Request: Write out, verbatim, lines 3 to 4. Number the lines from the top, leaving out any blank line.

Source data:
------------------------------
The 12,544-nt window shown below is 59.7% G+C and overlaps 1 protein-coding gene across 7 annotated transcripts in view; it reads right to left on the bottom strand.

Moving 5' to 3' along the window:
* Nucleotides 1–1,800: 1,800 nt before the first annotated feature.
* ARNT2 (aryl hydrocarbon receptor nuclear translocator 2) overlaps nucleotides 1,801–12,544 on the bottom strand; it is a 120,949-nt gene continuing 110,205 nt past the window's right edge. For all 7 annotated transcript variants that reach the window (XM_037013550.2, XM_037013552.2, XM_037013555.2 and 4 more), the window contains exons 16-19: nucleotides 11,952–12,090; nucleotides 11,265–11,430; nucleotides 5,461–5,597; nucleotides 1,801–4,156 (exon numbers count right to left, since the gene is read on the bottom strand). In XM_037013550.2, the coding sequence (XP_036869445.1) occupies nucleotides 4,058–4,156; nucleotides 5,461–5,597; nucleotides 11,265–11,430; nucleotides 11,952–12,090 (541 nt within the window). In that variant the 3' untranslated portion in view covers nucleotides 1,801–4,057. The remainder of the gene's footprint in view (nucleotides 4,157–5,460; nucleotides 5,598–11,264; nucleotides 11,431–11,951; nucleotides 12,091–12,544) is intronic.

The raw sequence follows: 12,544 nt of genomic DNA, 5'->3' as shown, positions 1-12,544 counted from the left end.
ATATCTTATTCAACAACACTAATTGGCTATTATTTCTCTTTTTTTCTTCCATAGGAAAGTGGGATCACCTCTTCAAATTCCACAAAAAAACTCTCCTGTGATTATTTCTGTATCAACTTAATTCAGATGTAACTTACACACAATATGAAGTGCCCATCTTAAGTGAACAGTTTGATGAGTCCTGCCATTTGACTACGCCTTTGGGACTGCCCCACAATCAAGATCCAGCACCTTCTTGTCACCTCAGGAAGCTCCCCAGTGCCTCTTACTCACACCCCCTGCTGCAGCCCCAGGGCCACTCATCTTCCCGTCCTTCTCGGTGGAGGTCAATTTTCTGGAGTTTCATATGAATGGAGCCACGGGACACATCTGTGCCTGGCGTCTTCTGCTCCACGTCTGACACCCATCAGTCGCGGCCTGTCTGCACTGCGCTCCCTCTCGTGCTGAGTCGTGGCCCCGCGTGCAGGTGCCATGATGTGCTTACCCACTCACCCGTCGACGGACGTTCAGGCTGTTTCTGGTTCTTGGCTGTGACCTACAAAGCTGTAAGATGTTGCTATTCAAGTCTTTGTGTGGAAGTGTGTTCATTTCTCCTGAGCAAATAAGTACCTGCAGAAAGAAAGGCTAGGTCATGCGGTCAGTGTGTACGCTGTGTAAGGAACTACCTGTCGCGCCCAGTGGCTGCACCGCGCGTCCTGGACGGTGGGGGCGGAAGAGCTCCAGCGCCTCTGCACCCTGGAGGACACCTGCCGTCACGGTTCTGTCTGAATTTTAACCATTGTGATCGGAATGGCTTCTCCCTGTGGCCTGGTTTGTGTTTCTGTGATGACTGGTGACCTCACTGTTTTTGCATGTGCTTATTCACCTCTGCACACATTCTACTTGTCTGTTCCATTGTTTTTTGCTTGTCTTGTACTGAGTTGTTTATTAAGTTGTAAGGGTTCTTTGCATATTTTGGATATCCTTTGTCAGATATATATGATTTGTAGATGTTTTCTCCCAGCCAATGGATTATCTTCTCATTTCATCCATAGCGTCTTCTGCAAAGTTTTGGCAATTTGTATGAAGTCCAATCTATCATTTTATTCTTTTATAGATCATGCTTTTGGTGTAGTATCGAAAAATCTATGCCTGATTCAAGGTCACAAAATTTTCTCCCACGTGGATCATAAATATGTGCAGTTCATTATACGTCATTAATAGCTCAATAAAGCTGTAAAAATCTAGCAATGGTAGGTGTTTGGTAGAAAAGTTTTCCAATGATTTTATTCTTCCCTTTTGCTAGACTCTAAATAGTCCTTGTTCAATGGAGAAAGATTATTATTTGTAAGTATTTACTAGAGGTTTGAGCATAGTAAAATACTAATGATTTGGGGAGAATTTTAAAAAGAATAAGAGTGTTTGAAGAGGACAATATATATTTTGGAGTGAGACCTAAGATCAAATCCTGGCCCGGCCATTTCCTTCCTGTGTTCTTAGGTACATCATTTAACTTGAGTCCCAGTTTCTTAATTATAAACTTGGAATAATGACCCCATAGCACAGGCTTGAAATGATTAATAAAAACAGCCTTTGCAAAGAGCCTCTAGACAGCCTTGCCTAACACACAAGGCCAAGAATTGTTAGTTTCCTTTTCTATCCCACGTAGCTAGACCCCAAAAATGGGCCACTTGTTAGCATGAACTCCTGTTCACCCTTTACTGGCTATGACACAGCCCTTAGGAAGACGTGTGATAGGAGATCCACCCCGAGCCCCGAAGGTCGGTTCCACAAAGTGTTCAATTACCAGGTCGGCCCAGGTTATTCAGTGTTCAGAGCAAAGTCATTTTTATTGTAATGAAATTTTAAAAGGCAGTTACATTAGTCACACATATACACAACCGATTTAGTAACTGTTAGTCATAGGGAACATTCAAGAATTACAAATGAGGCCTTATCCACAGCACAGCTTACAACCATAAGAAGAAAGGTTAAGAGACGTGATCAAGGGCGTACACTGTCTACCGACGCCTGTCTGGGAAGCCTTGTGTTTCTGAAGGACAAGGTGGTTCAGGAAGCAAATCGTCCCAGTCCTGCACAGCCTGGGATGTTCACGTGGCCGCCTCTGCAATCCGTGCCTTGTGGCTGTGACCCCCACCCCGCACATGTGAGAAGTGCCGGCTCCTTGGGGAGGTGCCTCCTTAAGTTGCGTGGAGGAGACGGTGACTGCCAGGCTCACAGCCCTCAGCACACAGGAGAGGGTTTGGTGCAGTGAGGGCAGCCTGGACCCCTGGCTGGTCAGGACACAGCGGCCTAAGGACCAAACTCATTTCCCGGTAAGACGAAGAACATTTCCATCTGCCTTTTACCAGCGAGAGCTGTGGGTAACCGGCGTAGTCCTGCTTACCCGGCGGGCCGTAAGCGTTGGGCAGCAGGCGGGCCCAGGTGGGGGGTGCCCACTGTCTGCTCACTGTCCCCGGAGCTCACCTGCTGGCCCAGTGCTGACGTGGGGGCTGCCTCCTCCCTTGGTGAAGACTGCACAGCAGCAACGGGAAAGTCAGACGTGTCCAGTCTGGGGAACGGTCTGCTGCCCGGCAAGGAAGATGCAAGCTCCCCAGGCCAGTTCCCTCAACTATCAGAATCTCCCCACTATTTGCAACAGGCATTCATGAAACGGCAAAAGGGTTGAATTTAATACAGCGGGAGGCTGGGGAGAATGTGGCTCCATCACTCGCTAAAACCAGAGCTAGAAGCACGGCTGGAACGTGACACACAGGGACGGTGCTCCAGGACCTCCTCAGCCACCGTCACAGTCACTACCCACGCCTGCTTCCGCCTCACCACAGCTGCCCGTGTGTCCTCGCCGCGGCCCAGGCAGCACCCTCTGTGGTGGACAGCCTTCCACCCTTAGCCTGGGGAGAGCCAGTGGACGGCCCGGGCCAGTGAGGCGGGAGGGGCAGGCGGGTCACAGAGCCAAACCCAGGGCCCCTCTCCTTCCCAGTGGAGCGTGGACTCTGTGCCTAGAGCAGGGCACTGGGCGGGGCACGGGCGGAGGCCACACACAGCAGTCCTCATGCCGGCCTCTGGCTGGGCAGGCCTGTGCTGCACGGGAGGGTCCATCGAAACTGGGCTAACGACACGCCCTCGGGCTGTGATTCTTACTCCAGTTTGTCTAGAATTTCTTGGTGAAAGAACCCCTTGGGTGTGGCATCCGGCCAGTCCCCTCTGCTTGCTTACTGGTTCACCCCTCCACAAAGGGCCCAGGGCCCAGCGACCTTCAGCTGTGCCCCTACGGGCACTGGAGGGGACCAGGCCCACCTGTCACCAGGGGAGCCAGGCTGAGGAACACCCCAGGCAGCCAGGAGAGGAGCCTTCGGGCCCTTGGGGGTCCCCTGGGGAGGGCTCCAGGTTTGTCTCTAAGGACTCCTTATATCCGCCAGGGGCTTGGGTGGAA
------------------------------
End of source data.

* Nucleotides 1–1,800: 1,800 nt before the first annotated feature.
* ARNT2 (aryl hydrocarbon receptor nuclear translocator 2) overlaps nucleotides 1,801–12,544 on the bottom strand; it is a 120,949-nt gene continuing 110,205 nt past the window's right edge. For all 7 annotated transcript variants that reach the window (XM_037013550.2, XM_037013552.2, XM_037013555.2 and 4 more), the window contains exons 16-19: nucleotides 11,952–12,090; nucleotides 11,265–11,430; nucleotides 5,461–5,597; nucleotides 1,801–4,156 (exon numbers count right to left, since the gene is read on the bottom strand). In XM_037013550.2, the coding sequence (XP_036869445.1) occupies nucleotides 4,058–4,156; nucleotides 5,461–5,597; nucleotides 11,265–11,430; nucleotides 11,952–12,090 (541 nt within the window). In that variant the 3' untranslated portion in view covers nucleotides 1,801–4,057. The remainder of the gene's footprint in view (nucleotides 4,157–5,460; nucleotides 5,598–11,264; nucleotides 11,431–11,951; nucleotides 12,091–12,544) is intronic.